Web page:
Warning: The end of this story contains significant spoilers for The Invisible Man.
The Invisible Man takes the audience on a pretty crazy ride. It follows Elisabeth Moss’ character through a frightening psychological journey -- but never once seems to question her sanity. And that intentional choice by the film’s director was key to making sure the movie pulled off its frightening premise.
The Invisible Man features plenty of crazy twists and turns, and it would have been easy for director Leigh Whannell to make it seem as though Elisabeth Moss’ character Cecilia was as out of her mind as those around her believe her to be. But in an exclusive interview with CinemaBlend’s Eric Eisenberg, the director said he made a conscious choice to tell The Invisible Man from her perspective:
Check out the full interview below to see Leigh Whannell discuss his approach to telling Cecilia’s story:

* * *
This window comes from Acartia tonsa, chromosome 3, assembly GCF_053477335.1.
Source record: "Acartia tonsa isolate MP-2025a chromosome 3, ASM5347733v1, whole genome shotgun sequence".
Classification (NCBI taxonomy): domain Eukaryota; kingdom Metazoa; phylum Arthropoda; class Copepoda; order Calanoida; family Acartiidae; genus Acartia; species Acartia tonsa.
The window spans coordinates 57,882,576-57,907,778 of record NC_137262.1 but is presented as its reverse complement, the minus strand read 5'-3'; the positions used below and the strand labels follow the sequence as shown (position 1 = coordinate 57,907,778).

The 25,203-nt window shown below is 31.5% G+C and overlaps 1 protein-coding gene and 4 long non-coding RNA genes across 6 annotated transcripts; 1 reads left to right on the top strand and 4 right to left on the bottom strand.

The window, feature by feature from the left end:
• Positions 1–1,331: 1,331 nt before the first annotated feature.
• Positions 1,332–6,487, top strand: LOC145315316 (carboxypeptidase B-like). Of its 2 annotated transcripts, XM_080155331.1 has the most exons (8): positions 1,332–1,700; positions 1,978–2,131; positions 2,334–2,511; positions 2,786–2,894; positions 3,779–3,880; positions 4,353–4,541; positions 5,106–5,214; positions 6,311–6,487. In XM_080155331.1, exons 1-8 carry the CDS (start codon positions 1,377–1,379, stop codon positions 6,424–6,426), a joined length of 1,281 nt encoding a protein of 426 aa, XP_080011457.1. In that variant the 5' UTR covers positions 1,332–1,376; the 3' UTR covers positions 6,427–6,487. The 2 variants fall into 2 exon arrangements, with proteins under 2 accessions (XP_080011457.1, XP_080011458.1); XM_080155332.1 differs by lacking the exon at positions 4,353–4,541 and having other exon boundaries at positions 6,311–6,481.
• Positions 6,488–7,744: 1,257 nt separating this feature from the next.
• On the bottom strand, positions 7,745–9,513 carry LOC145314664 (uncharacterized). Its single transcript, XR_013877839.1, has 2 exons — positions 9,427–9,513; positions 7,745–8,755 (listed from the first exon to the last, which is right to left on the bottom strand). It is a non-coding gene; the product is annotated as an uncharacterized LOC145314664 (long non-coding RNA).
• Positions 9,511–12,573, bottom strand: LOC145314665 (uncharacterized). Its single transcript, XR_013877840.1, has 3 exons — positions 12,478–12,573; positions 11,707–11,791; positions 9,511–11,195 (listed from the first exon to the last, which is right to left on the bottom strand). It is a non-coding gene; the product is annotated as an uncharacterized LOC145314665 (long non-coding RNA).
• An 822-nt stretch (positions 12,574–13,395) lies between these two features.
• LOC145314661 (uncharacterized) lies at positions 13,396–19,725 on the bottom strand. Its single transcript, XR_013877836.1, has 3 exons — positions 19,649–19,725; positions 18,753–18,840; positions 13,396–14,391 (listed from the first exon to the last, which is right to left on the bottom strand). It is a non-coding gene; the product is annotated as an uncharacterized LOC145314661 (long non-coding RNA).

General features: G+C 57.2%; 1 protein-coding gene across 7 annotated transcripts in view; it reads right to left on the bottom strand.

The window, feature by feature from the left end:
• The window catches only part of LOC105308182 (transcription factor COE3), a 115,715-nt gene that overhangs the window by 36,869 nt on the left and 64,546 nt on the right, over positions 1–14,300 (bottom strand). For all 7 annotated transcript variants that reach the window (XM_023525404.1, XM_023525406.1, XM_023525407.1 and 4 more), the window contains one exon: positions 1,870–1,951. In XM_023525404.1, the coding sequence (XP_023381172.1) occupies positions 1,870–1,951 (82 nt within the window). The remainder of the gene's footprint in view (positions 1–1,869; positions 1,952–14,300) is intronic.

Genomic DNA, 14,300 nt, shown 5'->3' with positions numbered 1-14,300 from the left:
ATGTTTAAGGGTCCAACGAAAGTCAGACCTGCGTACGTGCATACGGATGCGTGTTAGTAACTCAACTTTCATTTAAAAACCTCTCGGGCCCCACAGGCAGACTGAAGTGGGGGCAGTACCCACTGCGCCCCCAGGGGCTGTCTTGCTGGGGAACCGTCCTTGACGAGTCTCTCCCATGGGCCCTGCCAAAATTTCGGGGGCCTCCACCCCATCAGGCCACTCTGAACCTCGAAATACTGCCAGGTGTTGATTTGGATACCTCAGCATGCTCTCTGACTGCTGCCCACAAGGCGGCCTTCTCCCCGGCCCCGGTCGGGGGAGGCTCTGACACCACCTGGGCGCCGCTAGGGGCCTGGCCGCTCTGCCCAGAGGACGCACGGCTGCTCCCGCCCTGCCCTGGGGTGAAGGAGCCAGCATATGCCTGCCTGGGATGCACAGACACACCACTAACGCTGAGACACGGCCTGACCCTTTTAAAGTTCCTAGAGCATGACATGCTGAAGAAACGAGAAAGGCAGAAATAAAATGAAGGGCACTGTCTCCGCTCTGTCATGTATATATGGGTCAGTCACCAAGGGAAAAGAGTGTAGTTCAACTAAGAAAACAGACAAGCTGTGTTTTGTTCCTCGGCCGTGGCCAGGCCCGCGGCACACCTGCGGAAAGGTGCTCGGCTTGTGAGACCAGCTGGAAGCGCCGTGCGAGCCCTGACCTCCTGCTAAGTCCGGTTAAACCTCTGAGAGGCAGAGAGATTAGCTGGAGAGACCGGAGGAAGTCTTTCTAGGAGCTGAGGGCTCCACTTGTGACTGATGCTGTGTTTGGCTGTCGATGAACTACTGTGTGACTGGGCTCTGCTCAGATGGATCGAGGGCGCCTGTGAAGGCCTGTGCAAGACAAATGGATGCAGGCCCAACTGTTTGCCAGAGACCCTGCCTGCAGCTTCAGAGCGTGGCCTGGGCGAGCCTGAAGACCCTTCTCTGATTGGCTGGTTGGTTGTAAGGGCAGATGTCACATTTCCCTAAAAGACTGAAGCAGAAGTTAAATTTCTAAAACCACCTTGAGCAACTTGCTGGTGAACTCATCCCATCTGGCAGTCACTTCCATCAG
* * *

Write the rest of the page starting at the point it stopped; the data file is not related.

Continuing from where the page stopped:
By focusing on Cecilia’s perspective, Leigh Whannell is still able to create the kind of tension necessary to make a thriller like The Invisible Man work. And he makes sure that the audience stays invested in Cecilia’s survival. Or, as he puts it:
In The Invisible Man, Elisabeth Moss’ character Cecilia escapes an abusive relationship with a genius scientist, Adrian (Oliver Jackson Cohen), only to be terrorized by him after he fakes his own suicide. Throughout the film, he uses a suit that renders him invisible to try and drive her crazy and ends up getting her committed after making it appear as though she lost it and killed her best friend. At one point, it seems as though Adrian’s brother Tom (Michael Dorman) was the man in the suit, and that he had held Adrian captive in his home. But Cecilia eventually outsmarts Adrian and gets him to admit that he orchestrated it all in order to gaslight her. The film ends with Cecilia exacting her revenge on Adrian, as she dons his suit and kills him, making it look like a suicide.
The Invisible Man has earned glowing reviews from critics who’ve praised the film for rebooting the classic story in a way that can resonate with a modern audience. It’s currently playing in theaters.
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